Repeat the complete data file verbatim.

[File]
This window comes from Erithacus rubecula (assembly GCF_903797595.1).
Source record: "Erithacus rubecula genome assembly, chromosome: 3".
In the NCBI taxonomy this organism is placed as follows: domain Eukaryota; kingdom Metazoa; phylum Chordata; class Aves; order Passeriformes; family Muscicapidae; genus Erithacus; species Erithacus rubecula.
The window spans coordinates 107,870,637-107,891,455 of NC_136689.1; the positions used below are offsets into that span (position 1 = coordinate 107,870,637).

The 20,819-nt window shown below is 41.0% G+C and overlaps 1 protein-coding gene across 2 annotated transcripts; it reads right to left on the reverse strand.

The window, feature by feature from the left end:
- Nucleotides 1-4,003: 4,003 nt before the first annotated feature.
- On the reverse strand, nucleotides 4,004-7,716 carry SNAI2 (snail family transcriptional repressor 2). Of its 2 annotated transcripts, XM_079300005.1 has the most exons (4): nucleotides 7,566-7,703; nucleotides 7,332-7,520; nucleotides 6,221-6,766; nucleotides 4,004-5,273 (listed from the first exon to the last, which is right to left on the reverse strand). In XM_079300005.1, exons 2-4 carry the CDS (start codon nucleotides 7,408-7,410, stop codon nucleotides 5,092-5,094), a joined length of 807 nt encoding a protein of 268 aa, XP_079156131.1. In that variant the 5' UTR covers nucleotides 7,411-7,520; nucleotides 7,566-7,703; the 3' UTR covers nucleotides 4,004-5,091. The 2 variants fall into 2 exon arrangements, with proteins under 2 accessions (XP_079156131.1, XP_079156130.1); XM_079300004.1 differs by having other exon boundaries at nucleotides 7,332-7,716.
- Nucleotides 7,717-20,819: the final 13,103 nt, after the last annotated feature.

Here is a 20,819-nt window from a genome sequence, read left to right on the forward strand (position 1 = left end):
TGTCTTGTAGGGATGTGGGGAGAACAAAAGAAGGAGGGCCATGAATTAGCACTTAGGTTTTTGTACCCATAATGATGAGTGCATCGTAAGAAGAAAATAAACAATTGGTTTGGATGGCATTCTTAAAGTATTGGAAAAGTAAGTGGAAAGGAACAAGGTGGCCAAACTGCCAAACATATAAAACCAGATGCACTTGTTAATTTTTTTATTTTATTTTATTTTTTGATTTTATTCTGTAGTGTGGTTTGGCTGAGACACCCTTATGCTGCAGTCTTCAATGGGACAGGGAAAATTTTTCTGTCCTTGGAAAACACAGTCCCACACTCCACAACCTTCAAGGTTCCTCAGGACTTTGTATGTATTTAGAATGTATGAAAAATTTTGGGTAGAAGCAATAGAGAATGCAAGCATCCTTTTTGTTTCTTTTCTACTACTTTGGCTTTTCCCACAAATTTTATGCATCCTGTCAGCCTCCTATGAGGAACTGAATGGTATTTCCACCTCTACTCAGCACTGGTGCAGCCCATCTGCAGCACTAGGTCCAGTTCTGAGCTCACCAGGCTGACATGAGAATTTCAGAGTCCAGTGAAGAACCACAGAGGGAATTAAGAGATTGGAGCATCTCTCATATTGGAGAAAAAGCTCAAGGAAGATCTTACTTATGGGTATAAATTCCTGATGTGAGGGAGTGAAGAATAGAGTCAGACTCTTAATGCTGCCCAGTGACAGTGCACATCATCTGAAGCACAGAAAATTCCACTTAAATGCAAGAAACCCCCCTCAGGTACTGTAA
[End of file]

This window comes from Erithacus rubecula (assembly GCF_903797595.1).
Source record: "Erithacus rubecula genome assembly, chromosome: 3".
In the NCBI taxonomy this organism is placed as follows: domain Eukaryota; kingdom Metazoa; phylum Chordata; class Aves; order Passeriformes; family Muscicapidae; genus Erithacus; species Erithacus rubecula.
The window spans coordinates 107,870,637-107,891,455 of NC_136689.1; the positions used below are offsets into that span (position 1 = coordinate 107,870,637).

The 20,819-nt window shown below is 41.0% G+C and overlaps 1 protein-coding gene across 2 annotated transcripts; it reads right to left on the reverse strand.

The window, feature by feature from the left end:
- Nucleotides 1-4,003: 4,003 nt before the first annotated feature.
- On the reverse strand, nucleotides 4,004-7,716 carry SNAI2 (snail family transcriptional repressor 2). Of its 2 annotated transcripts, XM_079300005.1 has the most exons (4): nucleotides 7,566-7,703; nucleotides 7,332-7,520; nucleotides 6,221-6,766; nucleotides 4,004-5,273 (listed from the first exon to the last, which is right to left on the reverse strand). In XM_079300005.1, exons 2-4 carry the CDS (start codon nucleotides 7,408-7,410, stop codon nucleotides 5,092-5,094), a joined length of 807 nt encoding a protein of 268 aa, XP_079156131.1. In that variant the 5' UTR covers nucleotides 7,411-7,520; nucleotides 7,566-7,703; the 3' UTR covers nucleotides 4,004-5,091. The 2 variants fall into 2 exon arrangements, with proteins under 2 accessions (XP_079156131.1, XP_079156130.1); XM_079300004.1 differs by having other exon boundaries at nucleotides 7,332-7,716.
- Nucleotides 7,717-20,819: the final 13,103 nt, after the last annotated feature.

Here is a 20,819-nt window from a genome sequence, read left to right on the forward strand (position 1 = left end):
TGTCTTGTAGGGATGTGGGGAGAACAAAAGAAGGAGGGCCATGAATTAGCACTTAGGTTTTTGTACCCATAATGATGAGTGCATCGTAAGAAGAAAATAAACAATTGGTTTGGATGGCATTCTTAAAGTATTGGAAAAGTAAGTGGAAAGGAACAAGGTGGCCAAACTGCCAAACATATAAAACCAGATGCACTTGTTAATTTTTTTATTTTATTTTATTTTTTGATTTTATTCTGTAGTGTGGTTTGGCTGAGACACCCTTATGCTGCAGTCTTCAATGGGACAGGGAAAATTTTTCTGTCCTTGGAAAACACAGTCCCACACTCCACAACCTTCAAGGTTCCTCAGGACTTTGTATGTATTTAGAATGTATGAAAAATTTTGGGTAGAAGCAATAGAGAATGCAAGCATCCTTTTTGTTTCTTTTCTACTACTTTGGCTTTTCCCACAAATTTTATGCATCCTGTCAGCCTCCTATGAGGAACTGAATGGTATTTCCACCTCTACTCAGCACTGGTGCAGCCCATCTGCAGCACTAGGTCCAGTTCTGAGCTCACCAGGCTGACATGAGAATTTCAGAGTCCAGTGAAGAACCACAGAGGGAATTAAGAGATTGGAGCATCTCTCATATTGGAGAAAAAGCTCAAGGAAGATCTTACTTATGGGTATAAATTCCTGATGTGAGGGAGTGAAGAATAGAGTCAGACTCTTAATGCTGCCCAGTGACAGTGCACATCATCTGAAGCACAGAAAATTCCACTTAAATGCAAGAAACCCCCCTCAGGTACTGTAA